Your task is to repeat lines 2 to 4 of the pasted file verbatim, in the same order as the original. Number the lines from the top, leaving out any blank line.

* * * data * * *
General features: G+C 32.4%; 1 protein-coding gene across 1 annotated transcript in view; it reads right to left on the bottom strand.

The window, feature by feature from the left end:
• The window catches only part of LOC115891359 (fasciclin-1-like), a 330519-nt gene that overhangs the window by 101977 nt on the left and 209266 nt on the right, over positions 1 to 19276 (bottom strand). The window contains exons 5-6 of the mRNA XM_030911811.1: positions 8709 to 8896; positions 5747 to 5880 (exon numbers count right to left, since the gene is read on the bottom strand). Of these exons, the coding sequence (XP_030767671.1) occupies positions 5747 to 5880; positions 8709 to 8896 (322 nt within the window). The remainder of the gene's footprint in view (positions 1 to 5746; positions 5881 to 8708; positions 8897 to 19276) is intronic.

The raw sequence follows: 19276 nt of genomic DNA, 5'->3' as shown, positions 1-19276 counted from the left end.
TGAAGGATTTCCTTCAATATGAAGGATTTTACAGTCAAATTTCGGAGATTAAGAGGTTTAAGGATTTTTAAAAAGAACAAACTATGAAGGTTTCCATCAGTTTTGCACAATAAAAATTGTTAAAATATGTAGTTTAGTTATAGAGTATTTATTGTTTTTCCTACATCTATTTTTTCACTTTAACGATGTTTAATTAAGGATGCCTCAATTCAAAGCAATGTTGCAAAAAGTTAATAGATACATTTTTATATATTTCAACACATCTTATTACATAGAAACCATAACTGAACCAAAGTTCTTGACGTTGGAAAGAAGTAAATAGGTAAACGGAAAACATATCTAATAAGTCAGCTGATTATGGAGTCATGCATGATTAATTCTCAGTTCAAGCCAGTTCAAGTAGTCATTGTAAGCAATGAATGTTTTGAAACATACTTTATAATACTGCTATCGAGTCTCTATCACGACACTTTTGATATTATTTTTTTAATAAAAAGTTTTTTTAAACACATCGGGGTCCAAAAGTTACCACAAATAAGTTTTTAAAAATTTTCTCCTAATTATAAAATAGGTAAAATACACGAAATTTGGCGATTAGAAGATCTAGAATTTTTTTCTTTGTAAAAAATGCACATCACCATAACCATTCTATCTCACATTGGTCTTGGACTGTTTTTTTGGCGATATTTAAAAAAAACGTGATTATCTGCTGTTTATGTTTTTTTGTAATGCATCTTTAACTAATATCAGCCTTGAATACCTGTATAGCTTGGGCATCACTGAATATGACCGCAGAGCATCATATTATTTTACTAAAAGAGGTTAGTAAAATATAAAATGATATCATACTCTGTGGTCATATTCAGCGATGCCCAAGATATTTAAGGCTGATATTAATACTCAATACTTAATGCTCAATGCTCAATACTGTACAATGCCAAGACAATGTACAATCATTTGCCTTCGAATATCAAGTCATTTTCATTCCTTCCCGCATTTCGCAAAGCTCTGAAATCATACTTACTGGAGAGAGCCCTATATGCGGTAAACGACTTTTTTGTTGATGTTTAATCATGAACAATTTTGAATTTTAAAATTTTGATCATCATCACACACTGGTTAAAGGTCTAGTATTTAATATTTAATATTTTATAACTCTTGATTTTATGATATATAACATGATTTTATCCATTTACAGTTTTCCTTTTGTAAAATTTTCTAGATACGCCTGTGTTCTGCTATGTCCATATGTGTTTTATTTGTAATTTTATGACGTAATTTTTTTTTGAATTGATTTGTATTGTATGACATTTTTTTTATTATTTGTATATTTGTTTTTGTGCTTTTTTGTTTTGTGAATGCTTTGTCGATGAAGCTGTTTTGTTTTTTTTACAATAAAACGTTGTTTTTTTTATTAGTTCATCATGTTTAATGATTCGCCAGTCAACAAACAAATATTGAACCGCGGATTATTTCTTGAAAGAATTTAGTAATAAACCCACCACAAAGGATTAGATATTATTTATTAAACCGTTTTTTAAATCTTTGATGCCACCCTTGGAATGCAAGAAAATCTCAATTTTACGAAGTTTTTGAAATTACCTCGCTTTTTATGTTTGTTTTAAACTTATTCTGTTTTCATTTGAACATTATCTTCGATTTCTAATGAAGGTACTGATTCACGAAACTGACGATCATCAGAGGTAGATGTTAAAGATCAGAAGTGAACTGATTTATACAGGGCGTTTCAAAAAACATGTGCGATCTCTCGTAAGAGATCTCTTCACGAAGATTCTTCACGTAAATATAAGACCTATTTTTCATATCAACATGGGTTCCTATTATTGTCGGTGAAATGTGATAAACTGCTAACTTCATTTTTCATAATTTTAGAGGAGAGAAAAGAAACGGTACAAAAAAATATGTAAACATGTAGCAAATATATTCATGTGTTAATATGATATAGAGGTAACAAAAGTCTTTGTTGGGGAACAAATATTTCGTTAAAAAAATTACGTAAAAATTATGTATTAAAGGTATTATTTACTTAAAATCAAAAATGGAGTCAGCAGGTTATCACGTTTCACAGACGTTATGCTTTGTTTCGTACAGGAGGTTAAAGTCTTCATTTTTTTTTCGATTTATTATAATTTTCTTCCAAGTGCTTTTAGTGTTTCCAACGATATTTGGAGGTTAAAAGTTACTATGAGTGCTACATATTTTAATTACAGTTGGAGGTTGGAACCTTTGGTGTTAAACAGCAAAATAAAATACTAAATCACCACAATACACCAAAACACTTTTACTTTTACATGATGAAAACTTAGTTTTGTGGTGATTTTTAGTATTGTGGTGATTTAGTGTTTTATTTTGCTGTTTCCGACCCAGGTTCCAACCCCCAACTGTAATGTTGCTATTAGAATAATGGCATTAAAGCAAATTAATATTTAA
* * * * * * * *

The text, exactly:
The window, feature by feature from the left end:
• The window catches only part of LOC115891359 (fasciclin-1-like), a 330519-nt gene that overhangs the window by 101977 nt on the left and 209266 nt on the right, over positions 1 to 19276 (bottom strand). The window contains exons 5-6 of the mRNA XM_030911811.1: positions 8709 to 8896; positions 5747 to 5880 (exon numbers count right to left, since the gene is read on the bottom strand). Of these exons, the coding sequence (XP_030767671.1) occupies positions 5747 to 5880; positions 8709 to 8896 (322 nt within the window). The remainder of the gene's footprint in view (positions 1 to 5746; positions 5881 to 8708; positions 8897 to 19276) is intronic.

The raw sequence follows: 19276 nt of genomic DNA, 5'->3' as shown, positions 1-19276 counted from the left end.